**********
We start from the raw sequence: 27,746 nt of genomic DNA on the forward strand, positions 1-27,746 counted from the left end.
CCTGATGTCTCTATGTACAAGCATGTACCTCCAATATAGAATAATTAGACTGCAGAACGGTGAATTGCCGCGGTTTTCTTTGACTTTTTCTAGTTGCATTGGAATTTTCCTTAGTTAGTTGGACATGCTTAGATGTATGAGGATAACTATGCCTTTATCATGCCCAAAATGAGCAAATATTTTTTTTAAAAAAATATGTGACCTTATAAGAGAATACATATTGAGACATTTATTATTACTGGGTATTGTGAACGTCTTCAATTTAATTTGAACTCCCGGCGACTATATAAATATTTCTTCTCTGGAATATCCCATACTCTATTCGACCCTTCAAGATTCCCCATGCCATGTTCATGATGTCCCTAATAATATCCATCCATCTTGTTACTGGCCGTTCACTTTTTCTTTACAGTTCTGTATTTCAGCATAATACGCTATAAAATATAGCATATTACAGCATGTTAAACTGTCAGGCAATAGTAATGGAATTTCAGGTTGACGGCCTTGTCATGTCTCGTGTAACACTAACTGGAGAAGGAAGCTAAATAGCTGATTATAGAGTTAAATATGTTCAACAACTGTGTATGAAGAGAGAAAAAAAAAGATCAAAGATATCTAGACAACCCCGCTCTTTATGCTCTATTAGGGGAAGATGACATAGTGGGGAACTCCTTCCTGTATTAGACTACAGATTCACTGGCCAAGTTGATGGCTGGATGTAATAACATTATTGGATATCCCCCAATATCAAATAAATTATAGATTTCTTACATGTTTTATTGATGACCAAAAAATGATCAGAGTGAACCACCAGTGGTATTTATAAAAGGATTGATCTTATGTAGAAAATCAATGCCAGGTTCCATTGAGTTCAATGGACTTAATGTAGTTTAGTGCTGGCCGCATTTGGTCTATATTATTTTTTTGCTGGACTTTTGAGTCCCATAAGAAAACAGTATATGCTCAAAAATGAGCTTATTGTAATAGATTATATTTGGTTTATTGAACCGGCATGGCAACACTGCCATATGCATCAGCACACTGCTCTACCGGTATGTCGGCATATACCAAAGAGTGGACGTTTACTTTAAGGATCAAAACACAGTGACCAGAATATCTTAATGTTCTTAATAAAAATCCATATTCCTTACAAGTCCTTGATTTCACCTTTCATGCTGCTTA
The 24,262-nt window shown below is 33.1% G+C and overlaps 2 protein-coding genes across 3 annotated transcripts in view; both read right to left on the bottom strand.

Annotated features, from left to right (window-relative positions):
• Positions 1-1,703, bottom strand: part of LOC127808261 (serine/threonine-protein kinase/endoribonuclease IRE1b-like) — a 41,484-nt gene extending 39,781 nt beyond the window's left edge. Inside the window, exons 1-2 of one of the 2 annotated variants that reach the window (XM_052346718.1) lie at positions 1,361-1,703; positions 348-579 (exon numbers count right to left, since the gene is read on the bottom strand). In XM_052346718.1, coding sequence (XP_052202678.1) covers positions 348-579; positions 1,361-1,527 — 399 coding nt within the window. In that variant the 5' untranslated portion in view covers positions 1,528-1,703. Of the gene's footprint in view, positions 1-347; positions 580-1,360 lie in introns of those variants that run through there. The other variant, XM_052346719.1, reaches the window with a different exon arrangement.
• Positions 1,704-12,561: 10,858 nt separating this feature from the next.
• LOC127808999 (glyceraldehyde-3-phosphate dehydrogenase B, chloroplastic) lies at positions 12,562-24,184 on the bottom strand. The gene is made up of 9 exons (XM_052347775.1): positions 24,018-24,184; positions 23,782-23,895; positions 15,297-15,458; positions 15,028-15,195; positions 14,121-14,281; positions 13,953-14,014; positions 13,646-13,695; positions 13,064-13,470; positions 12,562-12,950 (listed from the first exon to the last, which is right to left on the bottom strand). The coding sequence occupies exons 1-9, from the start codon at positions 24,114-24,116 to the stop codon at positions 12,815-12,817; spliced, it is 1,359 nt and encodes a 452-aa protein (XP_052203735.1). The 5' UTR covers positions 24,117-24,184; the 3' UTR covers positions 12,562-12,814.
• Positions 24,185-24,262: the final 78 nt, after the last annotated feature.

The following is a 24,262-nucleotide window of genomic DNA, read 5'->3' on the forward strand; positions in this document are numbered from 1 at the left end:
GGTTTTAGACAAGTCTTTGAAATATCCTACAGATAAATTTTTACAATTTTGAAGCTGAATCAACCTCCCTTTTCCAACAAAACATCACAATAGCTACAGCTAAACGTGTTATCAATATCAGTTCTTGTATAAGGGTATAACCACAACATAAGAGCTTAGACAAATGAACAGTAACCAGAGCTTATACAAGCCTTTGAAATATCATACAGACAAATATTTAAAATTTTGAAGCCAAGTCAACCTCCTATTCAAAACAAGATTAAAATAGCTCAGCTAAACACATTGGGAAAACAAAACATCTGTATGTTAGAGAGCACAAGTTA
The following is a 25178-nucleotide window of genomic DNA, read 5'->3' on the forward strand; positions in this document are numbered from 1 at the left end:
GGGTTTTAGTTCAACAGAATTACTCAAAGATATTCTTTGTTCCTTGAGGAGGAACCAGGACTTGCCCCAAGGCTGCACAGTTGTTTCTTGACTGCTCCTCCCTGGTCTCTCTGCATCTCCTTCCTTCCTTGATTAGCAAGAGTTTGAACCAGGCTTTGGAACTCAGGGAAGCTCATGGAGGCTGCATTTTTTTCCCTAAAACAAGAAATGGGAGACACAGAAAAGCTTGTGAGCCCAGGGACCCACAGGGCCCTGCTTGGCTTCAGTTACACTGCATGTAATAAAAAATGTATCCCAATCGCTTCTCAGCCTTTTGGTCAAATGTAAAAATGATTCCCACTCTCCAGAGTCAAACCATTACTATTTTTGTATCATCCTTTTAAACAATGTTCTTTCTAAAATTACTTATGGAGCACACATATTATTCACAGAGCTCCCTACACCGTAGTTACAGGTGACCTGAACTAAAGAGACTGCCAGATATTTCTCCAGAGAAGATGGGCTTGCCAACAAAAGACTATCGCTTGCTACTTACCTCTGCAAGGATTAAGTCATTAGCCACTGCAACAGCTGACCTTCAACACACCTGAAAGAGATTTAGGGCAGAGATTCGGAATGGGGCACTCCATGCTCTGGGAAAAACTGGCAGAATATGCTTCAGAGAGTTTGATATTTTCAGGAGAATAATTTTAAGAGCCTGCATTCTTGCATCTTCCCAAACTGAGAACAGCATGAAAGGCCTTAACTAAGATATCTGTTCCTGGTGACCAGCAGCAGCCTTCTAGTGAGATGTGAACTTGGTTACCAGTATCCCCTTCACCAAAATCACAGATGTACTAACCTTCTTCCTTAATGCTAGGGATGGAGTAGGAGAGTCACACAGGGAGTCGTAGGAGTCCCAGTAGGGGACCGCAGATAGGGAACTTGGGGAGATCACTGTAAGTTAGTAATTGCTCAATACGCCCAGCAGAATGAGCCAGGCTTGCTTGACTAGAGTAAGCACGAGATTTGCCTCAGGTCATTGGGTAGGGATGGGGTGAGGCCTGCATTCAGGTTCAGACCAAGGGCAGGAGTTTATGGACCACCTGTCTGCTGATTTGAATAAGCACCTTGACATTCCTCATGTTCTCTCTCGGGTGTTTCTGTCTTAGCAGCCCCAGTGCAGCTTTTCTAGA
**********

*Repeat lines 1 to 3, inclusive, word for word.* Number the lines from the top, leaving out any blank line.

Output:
We start from the raw sequence: 27,746 nt of genomic DNA on the forward strand, positions 1-27,746 counted from the left end.
CCTGATGTCTCTATGTACAAGCATGTACCTCCAATATAGAATAATTAGACTGCAGAACGGTGAATTGCCGCGGTTTTCTTTGACTTTTTCTAGTTGCATTGGAATTTTCCTTAGTTAGTTGGACATGCTTAGATGTATGAGGATAACTATGCCTTTATCATGCCCAAAATGAGCAAATATTTTTTTTAAAAAAATATGTGACCTTATAAGAGAATACATATTGAGACATTTATTATTACTGGGTATTGTGAACGTCTTCAATTTAATTTGAACTCCCGGCGACTATATAAATATTTCTTCTCTGGAATATCCCATACTCTATTCGACCCTTCAAGATTCCCCATGCCATGTTCATGATGTCCCTAATAATATCCATCCATCTTGTTACTGGCCGTTCACTTTTTCTTTACAGTTCTGTATTTCAGCATAATACGCTATAAAATATAGCATATTACAGCATGTTAAACTGTCAGGCAATAGTAATGGAATTTCAGGTTGACGGCCTTGTCATGTCTCGTGTAACACTAACTGGAGAAGGAAGCTAAATAGCTGATTATAGAGTTAAATATGTTCAACAACTGTGTATGAAGAGAGAAAAAAAAAGATCAAAGATATCTAGACAACCCCGCTCTTTATGCTCTATTAGGGGAAGATGACATAGTGGGGAACTCCTTCCTGTATTAGACTACAGATTCACTGGCCAAGTTGATGGCTGGATGTAATAACATTATTGGATATCCCCCAATATCAAATAAATTATAGATTTCTTACATGTTTTATTGATGACCAAAAAATGATCAGAGTGAACCACCAGTGGTATTTATAAAAGGATTGATCTTATGTAGAAAATCAATGCCAGGTTCCATTGAGTTCAATGGACTTAATGTAGTTTAGTGCTGGCCGCATTTGGTCTATATTATTTTTTTGCTGGACTTTTGAGTCCCATAAGAAAACAGTATATGCTCAAAAATGAGCTTATTGTAATAGATTATATTTGGTTTATTGAACCGGCATGGCAACACTGCCATATGCATCAGCACACTGCTCTACCGGTATGTCGGCATATACCAAAGAGTGGACGTTTACTTTAAGGATCAAAACACAGTGACCAGAATATCTTAATGTTCTTAATAAAAATCCATATTCCTTACAAGTCCTTGATTTCACCTTTCATGCTGCTTA
The 24,262-nt window shown below is 33.1% G+C and overlaps 2 protein-coding genes across 3 annotated transcripts in view; both read right to left on the bottom strand.